Friday, 22 January 2010

A Day in the life of RR in Mumbai.....

Big cities fascinate me, though by choice I live in the more managable bedlam of Baroda. I am back from a quick visit to Bombay where even just a day in the city allows you to cram into your schedule so much visual stimulus. Because at every corner there are things of intensity that steal away your time and hold you engrossed; and as you bargin with yourself over time, there will always be thousands of things that you have to leave for that "next time" visit. And you know you will return, again and again and again as I do, because the list of things to see and do will never ever really end!

These days I don't really gallery hop in the traditional sense as I used to when I was younger, but instead select shows that appear engaging or which friends I trust recommend; and this becomes what guides me to timetable my schedule. Shine Shivan at Mascara (The Warehouse Gallery at third Pasta Lane), was the high point for me of this trip. His exhibition titled Sperm Weaver is amongst the most accomplished shows I have seen in quite a while in India. For anyone who desires to view art that is truthful to it's intentions, then make a trip to this show please. And for all the art students out there, struggling and grappling with trying to realise conceptual ideas and most times being trivial and cliched; I urge you to make a study trip to view this exhibition. Come from ever corner of the country you are tucked away in if you must, because this show will teach you something valuable that no article in these so called Art magazines we publish in India, can ever give you.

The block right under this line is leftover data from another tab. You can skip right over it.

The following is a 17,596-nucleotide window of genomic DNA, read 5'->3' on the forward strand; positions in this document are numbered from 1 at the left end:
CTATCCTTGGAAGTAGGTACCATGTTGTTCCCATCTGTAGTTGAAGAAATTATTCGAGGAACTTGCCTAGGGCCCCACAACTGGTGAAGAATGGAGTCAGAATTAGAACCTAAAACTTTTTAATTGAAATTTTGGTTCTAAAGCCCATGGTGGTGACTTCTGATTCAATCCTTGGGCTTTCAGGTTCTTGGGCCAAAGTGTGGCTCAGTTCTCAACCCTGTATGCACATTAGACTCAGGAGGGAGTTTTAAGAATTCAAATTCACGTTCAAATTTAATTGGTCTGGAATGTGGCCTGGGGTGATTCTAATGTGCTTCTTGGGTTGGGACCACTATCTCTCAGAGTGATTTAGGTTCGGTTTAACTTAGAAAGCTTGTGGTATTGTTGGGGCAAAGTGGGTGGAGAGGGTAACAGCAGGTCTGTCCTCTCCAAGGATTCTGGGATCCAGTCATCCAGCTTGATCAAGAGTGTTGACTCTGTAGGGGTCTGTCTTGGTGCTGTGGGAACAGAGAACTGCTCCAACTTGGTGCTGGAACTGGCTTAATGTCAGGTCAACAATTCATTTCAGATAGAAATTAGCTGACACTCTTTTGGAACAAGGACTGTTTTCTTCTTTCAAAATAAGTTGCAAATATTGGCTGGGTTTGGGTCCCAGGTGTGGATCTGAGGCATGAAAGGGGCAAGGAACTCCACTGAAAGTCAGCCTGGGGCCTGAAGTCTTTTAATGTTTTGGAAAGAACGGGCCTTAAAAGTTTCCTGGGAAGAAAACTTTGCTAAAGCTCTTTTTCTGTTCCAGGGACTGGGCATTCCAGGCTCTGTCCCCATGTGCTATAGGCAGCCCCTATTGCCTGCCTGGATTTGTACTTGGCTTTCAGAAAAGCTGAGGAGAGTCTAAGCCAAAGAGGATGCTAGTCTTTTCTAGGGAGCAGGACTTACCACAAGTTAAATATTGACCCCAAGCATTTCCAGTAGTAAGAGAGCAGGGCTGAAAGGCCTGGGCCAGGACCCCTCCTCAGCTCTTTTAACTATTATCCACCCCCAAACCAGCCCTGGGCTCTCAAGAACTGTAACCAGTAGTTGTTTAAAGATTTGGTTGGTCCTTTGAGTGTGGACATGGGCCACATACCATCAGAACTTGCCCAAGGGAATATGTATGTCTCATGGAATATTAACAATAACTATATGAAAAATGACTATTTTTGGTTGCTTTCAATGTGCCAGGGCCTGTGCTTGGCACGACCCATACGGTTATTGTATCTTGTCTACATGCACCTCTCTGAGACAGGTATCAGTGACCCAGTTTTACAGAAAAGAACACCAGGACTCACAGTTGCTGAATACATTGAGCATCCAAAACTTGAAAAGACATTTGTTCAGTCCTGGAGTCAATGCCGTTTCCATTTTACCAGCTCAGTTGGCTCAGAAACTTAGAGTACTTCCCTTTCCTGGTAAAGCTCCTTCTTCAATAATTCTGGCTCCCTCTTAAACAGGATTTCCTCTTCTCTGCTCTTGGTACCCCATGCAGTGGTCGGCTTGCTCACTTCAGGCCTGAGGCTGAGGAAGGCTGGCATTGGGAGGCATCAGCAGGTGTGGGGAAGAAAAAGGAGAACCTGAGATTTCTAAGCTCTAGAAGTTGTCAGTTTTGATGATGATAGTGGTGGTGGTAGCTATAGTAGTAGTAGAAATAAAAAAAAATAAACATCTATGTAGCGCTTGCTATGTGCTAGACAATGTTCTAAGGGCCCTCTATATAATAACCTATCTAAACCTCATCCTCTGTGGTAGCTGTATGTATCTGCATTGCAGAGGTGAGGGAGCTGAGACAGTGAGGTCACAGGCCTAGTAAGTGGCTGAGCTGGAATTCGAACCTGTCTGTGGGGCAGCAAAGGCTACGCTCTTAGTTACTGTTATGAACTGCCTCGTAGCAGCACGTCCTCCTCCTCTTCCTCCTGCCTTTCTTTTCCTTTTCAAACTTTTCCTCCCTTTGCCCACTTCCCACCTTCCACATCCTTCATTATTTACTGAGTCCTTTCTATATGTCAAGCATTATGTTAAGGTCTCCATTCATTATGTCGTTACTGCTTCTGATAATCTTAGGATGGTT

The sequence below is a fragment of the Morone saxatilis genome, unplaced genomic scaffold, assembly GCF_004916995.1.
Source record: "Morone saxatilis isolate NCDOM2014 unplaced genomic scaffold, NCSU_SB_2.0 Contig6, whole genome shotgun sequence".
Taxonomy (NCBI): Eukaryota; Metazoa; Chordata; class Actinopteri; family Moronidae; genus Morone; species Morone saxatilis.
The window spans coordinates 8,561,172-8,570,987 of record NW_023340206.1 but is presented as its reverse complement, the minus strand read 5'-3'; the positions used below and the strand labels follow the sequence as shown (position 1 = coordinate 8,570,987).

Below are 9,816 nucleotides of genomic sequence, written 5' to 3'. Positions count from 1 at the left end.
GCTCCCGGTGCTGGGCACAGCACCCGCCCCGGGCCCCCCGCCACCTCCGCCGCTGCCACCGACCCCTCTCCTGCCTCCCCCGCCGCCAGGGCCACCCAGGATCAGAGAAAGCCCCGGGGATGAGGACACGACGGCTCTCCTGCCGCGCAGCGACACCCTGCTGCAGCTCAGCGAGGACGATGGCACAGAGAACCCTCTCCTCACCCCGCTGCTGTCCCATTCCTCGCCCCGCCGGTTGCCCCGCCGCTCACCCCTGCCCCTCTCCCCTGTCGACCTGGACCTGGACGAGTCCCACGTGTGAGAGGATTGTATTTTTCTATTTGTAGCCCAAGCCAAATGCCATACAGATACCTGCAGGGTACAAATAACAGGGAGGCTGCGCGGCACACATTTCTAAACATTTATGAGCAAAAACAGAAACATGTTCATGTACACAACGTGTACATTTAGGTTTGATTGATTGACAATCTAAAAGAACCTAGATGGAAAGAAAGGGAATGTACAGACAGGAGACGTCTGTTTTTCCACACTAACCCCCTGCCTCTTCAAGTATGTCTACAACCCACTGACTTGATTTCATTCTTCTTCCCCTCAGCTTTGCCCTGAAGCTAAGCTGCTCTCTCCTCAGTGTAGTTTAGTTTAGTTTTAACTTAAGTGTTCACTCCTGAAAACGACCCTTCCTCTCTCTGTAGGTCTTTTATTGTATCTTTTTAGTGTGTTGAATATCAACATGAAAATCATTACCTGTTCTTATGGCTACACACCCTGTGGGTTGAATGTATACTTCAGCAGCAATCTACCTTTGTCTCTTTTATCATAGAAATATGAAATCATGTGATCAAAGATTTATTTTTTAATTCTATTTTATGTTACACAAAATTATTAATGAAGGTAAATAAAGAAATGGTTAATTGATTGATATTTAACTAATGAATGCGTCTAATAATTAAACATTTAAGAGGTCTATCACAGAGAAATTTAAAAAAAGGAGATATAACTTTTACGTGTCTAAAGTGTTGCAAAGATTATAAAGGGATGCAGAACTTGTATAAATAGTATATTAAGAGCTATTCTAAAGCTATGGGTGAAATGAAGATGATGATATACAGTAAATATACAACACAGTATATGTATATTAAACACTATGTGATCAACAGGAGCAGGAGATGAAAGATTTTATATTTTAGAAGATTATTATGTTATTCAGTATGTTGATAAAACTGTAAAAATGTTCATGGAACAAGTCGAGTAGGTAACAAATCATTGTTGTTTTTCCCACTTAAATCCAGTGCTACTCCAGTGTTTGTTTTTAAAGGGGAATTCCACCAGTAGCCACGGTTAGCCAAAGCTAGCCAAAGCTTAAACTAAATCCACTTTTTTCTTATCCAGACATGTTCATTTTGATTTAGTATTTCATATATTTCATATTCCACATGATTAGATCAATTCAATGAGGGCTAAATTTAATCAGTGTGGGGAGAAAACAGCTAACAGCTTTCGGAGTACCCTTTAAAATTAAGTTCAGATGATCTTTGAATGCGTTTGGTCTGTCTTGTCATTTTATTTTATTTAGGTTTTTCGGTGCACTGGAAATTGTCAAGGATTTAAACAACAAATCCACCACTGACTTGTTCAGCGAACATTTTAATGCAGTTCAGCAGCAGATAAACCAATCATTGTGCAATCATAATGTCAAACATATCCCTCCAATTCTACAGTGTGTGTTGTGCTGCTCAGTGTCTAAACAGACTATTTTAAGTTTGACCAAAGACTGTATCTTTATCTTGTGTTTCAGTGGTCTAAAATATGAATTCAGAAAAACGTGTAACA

I found the show at Sakshi The Tradition of the New curated by Andre Lee to be a crisp curatorial encounter, where the framework of intention is never even remotely compromised with any loud proclamations of curatorial authorship. What a relief! Our new age curators who put works of artists upside down (!) as supposed statements of curatorial intervention with lengthy texts to obscure simple meanings (!!) and over zealous gallerists who defend flimsy ideas because "they are different"(!!!), could well learn a lesson from this well articulated and poetic exhibition. The display of each work in this show is is quiet communication with that of another artist, or with the suggestive continuation of what you have just seen around the corner. Wu Chi Tsung's Wire Mesh IV, Tsai Charwei's Sea Mantra, Kuo I-Chen's Introduction and Newsha Tavakolian's The day I became a women, were my special favourites.

Joss was my quick hop-into- the-restaurant space, where Indonesian squid and chicken dishes left me groaning with over indulgence.

The Taj hotel was my hop-in-to-get- freshened-up space.

Good Earth was my must-visit-and-stock-up-on-delight space.

Bombay Electric was my just-to-peer at fashion space.

And winding through the by lanes of Bandra with Mithun late at night, filling me in with anecdotes about Bombay life was my chill pill of the day.

1 comment:

  1. Rekha,

    Your comments on current curatorial practices in India are quite pertinent.

    Of late, I read a concept note posted by some curator in FaceBook for a Delhi Gallery's opening show.

    It was not only shocking but too funny to be ignored.

    But I am sure, those people who are good at 'reading' a work of art would not get carried away by these misleading 'curatorial positionings'.

    thanks for commenting on that...